From the jump, there’s already something fishy about Vision’s miraculous return. He didn’t have any memories of his past and Wanda was no help in providing definitive answers. They navigate all of the tropes and hijinks that sitcoms of that era had to offer, all in glorious black and white.

The setting was perfect for this stage. They were frozen in time because Wanda refused to admit that Vision was no longer. Considering the criticisms regarding Marvel’s “formulaic” approach to their films, the style with which this series was filmed is a complete 180. It might’ve turned off viewers who were anticipating the classic cinematic action pieces, but this provided an exploratory look behind the characters’ psyche.


Cut to the 70’s and 80’s. Now in technicolor, Wanda had to wrestle with Vision’s growing suspicion about his current reality. She also had to deal with Monica Rambeau’s apparent incursion and her loosening hold of the whole town.

The way Elizabeth Olsen (Wanda) dealt with everything unraveling at the seams was just too good. Chef’s kiss. Episodes 3, 4 and 5 really showed off her versatility while not taking away from the side characters that really helped carry the show.

We’ve all been there. We’ve all had times when it seemed that it’s us, alone, against the whole world. Every little tick just pissed us off and everything seemed like it’s conspiring against us. It’s hard to get out of this stage, but this is when it’s most crucial to have an understanding support system. Even when we’re on the other side of the equation, and we’ve had to deal with people being set off by the slightest things. Having empathy and just extending our understanding goes a long way.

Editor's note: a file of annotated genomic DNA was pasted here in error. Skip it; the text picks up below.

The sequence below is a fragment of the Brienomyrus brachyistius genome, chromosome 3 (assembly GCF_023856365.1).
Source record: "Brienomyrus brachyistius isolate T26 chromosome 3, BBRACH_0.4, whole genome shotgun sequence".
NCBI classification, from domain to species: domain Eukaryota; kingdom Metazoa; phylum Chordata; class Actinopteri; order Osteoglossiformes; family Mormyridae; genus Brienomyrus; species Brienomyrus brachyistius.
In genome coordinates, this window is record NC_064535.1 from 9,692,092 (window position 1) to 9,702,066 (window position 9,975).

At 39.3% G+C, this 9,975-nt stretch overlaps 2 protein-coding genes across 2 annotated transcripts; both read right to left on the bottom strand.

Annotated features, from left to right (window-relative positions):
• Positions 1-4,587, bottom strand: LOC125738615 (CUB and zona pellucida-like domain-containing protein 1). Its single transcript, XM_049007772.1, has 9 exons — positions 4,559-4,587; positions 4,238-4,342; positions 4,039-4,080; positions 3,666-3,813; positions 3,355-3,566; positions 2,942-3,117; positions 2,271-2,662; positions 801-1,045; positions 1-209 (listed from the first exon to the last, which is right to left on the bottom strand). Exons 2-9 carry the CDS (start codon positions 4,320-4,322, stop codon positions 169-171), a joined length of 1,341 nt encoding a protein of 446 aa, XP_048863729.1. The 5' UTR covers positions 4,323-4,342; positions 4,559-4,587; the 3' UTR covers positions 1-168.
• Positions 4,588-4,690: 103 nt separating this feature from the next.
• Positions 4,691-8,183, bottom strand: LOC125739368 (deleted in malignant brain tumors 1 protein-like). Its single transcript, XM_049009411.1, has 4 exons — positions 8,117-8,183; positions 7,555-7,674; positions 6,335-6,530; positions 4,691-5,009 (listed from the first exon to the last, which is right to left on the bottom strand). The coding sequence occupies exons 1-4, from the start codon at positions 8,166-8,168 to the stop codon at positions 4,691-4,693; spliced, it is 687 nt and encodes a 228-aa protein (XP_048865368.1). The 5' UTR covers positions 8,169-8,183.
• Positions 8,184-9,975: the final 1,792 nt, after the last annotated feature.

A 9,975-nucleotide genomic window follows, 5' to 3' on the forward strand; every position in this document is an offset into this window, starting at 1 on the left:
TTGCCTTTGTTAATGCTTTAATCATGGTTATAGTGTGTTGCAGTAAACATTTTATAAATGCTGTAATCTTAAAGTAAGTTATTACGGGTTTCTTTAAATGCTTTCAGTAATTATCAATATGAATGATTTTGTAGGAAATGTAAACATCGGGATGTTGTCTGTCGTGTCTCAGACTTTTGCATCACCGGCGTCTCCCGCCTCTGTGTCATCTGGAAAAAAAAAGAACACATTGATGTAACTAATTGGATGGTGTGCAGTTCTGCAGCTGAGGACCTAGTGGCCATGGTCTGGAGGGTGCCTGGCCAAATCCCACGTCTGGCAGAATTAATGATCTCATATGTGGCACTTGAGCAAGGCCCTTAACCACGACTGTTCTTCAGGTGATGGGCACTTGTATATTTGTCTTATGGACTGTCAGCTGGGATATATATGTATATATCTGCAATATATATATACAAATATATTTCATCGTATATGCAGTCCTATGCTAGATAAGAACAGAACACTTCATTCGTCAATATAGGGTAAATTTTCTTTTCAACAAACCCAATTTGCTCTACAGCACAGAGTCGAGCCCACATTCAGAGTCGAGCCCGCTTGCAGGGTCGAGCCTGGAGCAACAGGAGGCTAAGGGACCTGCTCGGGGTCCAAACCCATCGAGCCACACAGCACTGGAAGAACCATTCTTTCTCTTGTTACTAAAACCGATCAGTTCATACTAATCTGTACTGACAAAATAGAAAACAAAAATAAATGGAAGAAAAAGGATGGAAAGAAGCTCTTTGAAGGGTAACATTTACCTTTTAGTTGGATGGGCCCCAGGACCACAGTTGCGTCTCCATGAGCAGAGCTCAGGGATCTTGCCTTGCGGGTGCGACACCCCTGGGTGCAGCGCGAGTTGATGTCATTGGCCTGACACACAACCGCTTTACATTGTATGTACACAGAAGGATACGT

Everyone is dealing with their own personal struggles.


Before Vision’s demise, Wanda had already gone through a lot of loss. Her brother Pietro died at the hands of Ultron in Avengers: Age of Ultron and their parents were pummeled to death by a rogue Stark Industries explosive. These tragedies were already a lot to bear, and Vision’s death only served as the last straw.

Now, she found herself in a world where she had dreamed twin children into existence. But, that didn’t set off any of her alarms. A happy family is what she felt she deserved, and she’d be damned if anyone is going to take it away from her.

With Vision alive and their children growing up literally before their eyes, it was only with a surprise reappearance by her all-too familiar brother that reignited her own suspicions. The show was smart to use the Fox’s X-Men version of the character instead of the MCU version because this forced Wanda to renegotiated her stance. With her reality further unraveling, her brother’s reappearance should’ve served as a sigh of relief.